Let me make a case against the 'Schwenke' measure. The pedal points of mm.22-23, the F# moving to Ab, make an appoggiatura approach to the long pedal point on G. This effect would be broken if the 'Schwenke' measure introduced the G pedal point prematurely outlining it as a passing tone.
From the moment I opened the WTC vol. 1, one Question stood out the most: Why would Bach repeat each pattern twice in one measure? This may be a Baroque musical pattern? Why not extend the rhythm to one figure per measure? Or, perhaps it was meant to be slow and the repetition is to reinforce the harmony? This patterns also appears in Prelude No. 2. Surely that's not a coincidence! There is one exception to this rule in the second Prelude's measure 18, where the lower note changes in the second half of the measure.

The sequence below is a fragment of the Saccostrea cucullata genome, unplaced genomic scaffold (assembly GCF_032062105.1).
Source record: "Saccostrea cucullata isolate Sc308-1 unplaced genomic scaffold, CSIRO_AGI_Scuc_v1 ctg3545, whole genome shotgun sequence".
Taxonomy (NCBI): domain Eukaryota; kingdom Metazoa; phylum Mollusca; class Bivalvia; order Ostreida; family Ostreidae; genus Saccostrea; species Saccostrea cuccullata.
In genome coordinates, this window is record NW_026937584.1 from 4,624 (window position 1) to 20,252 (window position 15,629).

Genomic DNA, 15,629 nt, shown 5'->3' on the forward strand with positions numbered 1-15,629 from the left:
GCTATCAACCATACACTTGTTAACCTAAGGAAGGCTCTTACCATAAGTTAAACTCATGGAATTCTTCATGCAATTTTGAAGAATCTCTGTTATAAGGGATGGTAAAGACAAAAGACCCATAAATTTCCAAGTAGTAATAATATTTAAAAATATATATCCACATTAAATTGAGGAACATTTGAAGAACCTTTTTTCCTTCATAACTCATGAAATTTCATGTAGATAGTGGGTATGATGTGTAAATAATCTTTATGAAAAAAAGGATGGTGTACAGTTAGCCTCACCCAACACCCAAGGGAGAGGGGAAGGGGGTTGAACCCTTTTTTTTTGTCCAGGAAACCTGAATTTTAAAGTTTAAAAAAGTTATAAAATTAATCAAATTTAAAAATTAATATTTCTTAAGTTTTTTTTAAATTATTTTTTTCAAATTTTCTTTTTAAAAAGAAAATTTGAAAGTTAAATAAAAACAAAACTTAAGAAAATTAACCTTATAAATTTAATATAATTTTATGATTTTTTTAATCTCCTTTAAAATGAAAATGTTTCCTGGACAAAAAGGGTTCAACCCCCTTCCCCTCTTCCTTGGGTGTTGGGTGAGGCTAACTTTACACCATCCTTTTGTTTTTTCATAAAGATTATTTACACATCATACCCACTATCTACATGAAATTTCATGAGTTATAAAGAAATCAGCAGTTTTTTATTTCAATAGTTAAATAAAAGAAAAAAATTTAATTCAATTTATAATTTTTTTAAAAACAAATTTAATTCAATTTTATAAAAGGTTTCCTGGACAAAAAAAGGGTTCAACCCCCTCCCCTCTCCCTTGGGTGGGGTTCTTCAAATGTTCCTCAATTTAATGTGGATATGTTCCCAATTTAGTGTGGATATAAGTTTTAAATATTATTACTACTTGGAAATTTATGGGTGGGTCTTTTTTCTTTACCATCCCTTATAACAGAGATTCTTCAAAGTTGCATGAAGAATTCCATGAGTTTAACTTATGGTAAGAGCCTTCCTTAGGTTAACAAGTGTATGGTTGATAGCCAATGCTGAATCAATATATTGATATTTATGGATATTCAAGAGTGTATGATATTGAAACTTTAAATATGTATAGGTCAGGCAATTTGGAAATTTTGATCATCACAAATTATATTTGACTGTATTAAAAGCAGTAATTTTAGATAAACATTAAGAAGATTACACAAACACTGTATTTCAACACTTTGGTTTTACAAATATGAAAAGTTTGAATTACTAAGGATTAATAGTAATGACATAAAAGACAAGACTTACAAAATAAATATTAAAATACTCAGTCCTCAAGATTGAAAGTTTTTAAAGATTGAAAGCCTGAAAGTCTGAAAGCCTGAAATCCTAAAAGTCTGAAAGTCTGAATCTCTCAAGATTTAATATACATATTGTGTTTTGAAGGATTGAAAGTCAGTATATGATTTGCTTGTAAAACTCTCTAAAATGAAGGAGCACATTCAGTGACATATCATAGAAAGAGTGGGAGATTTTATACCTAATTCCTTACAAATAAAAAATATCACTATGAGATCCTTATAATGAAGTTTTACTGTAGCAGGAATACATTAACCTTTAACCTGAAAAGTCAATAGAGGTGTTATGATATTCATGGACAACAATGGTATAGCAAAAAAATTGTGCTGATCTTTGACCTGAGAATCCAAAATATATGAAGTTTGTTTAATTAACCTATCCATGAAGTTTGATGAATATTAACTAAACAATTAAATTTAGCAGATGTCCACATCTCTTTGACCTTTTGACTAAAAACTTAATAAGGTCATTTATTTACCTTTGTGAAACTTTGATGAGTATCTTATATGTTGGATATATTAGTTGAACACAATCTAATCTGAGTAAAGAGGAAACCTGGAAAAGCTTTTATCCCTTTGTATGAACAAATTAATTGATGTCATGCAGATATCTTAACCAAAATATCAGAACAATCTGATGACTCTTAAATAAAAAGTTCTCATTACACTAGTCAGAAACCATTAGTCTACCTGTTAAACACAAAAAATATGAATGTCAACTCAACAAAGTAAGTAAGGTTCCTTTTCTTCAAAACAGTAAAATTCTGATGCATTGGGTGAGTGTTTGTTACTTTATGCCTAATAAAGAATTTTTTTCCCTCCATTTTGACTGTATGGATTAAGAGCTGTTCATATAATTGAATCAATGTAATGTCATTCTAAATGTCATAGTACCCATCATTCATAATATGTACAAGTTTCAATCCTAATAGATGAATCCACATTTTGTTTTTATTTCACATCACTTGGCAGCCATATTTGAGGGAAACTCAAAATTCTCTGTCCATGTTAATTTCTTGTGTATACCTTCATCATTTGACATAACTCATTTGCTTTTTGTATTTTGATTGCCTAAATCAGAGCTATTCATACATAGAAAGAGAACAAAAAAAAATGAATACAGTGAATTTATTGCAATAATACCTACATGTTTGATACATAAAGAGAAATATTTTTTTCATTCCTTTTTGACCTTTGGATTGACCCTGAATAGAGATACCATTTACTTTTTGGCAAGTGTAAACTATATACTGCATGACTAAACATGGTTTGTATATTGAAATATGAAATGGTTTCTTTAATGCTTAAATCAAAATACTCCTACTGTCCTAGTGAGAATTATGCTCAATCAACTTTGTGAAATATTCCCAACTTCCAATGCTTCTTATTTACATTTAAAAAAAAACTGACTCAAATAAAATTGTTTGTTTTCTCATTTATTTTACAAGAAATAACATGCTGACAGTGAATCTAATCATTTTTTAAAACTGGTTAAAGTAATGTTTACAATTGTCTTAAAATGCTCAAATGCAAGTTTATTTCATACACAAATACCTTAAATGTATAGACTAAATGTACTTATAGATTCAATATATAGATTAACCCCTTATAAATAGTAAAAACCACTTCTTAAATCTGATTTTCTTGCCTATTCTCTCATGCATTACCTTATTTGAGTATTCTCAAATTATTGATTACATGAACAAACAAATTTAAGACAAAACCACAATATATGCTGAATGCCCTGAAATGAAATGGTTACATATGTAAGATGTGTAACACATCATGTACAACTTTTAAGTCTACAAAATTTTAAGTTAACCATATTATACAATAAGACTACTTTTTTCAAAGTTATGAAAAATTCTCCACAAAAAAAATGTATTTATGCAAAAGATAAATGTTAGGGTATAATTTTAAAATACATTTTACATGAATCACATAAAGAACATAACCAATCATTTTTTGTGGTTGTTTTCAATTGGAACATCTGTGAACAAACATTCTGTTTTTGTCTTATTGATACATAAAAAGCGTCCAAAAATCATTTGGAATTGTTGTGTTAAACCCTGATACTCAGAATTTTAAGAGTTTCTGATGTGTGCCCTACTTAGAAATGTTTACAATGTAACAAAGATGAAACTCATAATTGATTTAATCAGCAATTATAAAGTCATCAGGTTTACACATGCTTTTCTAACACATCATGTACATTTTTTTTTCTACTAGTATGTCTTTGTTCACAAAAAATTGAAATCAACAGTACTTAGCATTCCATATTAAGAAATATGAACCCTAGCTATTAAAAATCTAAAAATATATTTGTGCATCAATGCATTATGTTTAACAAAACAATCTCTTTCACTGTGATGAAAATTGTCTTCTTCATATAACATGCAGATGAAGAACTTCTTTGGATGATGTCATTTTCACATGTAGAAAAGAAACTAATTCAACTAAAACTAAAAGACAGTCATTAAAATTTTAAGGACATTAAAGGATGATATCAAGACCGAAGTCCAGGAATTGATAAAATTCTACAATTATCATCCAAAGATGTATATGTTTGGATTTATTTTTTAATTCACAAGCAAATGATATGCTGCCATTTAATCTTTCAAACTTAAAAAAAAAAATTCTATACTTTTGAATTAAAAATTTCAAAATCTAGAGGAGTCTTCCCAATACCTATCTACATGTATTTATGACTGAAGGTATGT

By definition, a Prelude is a preamble. Like a closed book ready to be discovered, a prelude sets the scene for the unfurling of all the complexities of a fugue. The harmonies remain mostly diatonic and feature either triads or seventh chords up until measure 23. It is my observation that despite weaving most complex counterpoint, Bach is a master of outlining diatonic harmonies and uses chromaticism and added dissonance to underline form and climaxes. In measure 23, for the first time in Prelude 1, there are 5 different pitches in the harmony. Next time this occurs is in measure 28, and then measure 30, and in a very curious way in measure 34. In measure 34, we see Bach not just outlining a dominant harmony into a tonic, but presenting almost the entire CM scale with 6 pitches. Curiously, he omits the A, which is the highest pitch of the Prelude. The omission of the 6th scale degree also partially keeps the integrity of a dominant 7th chord resolving into the final tonic.